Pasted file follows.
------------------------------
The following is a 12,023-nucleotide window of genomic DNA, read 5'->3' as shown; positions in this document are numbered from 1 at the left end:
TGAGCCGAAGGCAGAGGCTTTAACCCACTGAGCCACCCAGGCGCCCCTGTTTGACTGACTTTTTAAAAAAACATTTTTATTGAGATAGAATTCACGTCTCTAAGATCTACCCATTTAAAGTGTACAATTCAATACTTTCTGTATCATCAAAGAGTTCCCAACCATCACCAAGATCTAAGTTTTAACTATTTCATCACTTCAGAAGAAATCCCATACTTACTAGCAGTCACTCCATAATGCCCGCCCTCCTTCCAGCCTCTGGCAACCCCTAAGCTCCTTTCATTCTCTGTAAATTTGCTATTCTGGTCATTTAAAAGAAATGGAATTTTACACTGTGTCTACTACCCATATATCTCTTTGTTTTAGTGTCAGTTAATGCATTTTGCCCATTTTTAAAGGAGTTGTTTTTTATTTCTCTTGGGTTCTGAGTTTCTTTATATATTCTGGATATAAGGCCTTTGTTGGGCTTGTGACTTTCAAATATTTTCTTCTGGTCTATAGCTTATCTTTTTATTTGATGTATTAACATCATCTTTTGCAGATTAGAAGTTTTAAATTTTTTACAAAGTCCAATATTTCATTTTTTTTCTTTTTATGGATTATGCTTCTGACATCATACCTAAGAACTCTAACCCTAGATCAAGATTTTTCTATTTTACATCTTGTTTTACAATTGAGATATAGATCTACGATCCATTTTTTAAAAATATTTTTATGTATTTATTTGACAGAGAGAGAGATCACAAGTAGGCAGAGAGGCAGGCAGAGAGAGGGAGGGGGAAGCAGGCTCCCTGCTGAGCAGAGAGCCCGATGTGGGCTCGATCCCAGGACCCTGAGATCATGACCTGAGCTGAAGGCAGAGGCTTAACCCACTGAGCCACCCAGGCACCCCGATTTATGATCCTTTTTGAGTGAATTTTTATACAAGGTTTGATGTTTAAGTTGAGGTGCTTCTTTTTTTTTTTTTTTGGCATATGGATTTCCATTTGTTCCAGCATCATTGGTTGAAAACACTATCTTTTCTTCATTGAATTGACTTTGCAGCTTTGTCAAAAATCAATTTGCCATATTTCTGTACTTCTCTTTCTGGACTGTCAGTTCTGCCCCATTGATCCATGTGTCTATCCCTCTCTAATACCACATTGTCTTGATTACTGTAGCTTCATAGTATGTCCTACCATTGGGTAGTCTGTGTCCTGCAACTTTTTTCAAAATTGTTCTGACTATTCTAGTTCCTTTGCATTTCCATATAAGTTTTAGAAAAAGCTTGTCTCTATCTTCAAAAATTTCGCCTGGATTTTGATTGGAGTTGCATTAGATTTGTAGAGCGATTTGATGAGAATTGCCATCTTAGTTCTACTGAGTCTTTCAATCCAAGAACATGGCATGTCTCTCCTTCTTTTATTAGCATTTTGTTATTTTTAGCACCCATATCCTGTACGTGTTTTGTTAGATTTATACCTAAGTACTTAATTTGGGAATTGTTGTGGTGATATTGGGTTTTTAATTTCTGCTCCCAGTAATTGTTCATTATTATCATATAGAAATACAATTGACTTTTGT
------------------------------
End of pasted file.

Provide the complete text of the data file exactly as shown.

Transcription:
The following is a 12,023-nucleotide window of genomic DNA, read 5'->3' as shown; positions in this document are numbered from 1 at the left end:
TGAGCCGAAGGCAGAGGCTTTAACCCACTGAGCCACCCAGGCGCCCCTGTTTGACTGACTTTTTAAAAAAACATTTTTATTGAGATAGAATTCACGTCTCTAAGATCTACCCATTTAAAGTGTACAATTCAATACTTTCTGTATCATCAAAGAGTTCCCAACCATCACCAAGATCTAAGTTTTAACTATTTCATCACTTCAGAAGAAATCCCATACTTACTAGCAGTCACTCCATAATGCCCGCCCTCCTTCCAGCCTCTGGCAACCCCTAAGCTCCTTTCATTCTCTGTAAATTTGCTATTCTGGTCATTTAAAAGAAATGGAATTTTACACTGTGTCTACTACCCATATATCTCTTTGTTTTAGTGTCAGTTAATGCATTTTGCCCATTTTTAAAGGAGTTGTTTTTTATTTCTCTTGGGTTCTGAGTTTCTTTATATATTCTGGATATAAGGCCTTTGTTGGGCTTGTGACTTTCAAATATTTTCTTCTGGTCTATAGCTTATCTTTTTATTTGATGTATTAACATCATCTTTTGCAGATTAGAAGTTTTAAATTTTTTACAAAGTCCAATATTTCATTTTTTTTCTTTTTATGGATTATGCTTCTGACATCATACCTAAGAACTCTAACCCTAGATCAAGATTTTTCTATTTTACATCTTGTTTTACAATTGAGATATAGATCTACGATCCATTTTTTAAAAATATTTTTATGTATTTATTTGACAGAGAGAGAGATCACAAGTAGGCAGAGAGGCAGGCAGAGAGAGGGAGGGGGAAGCAGGCTCCCTGCTGAGCAGAGAGCCCGATGTGGGCTCGATCCCAGGACCCTGAGATCATGACCTGAGCTGAAGGCAGAGGCTTAACCCACTGAGCCACCCAGGCACCCCGATTTATGATCCTTTTTGAGTGAATTTTTATACAAGGTTTGATGTTTAAGTTGAGGTGCTTCTTTTTTTTTTTTTTTGGCATATGGATTTCCATTTGTTCCAGCATCATTGGTTGAAAACACTATCTTTTCTTCATTGAATTGACTTTGCAGCTTTGTCAAAAATCAATTTGCCATATTTCTGTACTTCTCTTTCTGGACTGTCAGTTCTGCCCCATTGATCCATGTGTCTATCCCTCTCTAATACCACATTGTCTTGATTACTGTAGCTTCATAGTATGTCCTACCATTGGGTAGTCTGTGTCCTGCAACTTTTTTCAAAATTGTTCTGACTATTCTAGTTCCTTTGCATTTCCATATAAGTTTTAGAAAAAGCTTGTCTCTATCTTCAAAAATTTCGCCTGGATTTTGATTGGAGTTGCATTAGATTTGTAGAGCGATTTGATGAGAATTGCCATCTTAGTTCTACTGAGTCTTTCAATCCAAGAACATGGCATGTCTCTCCTTCTTTTATTAGCATTTTGTTATTTTTAGCACCCATATCCTGTACGTGTTTTGTTAGATTTATACCTAAGTACTTAATTTGGGAATTGTTGTGGTGATATTGGGTTTTTAATTTCTGCTCCCAGTAATTGTTCATTATTATCATATAGAAATACAATTGACTTTTGT